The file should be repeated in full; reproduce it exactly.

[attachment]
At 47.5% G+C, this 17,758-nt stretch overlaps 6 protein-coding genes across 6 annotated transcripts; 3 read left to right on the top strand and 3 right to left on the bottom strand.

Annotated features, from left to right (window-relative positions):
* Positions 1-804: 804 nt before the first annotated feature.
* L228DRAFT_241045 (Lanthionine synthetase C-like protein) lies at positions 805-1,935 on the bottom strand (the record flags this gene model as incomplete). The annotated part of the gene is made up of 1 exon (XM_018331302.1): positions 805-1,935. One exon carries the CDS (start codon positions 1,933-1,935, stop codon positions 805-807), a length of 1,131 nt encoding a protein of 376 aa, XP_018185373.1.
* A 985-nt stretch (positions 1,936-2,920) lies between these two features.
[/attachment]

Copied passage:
At 47.5% G+C, this 17,758-nt stretch overlaps 6 protein-coding genes across 6 annotated transcripts; 3 read left to right on the top strand and 3 right to left on the bottom strand.

Annotated features, from left to right (window-relative positions):
* Positions 1-804: 804 nt before the first annotated feature.
* L228DRAFT_241045 (Lanthionine synthetase C-like protein) lies at positions 805-1,935 on the bottom strand (the record flags this gene model as incomplete). The annotated part of the gene is made up of 1 exon (XM_018331302.1): positions 805-1,935. One exon carries the CDS (start codon positions 1,933-1,935, stop codon positions 805-807), a length of 1,131 nt encoding a protein of 376 aa, XP_018185373.1.
* A 985-nt stretch (positions 1,936-2,920) lies between these two features.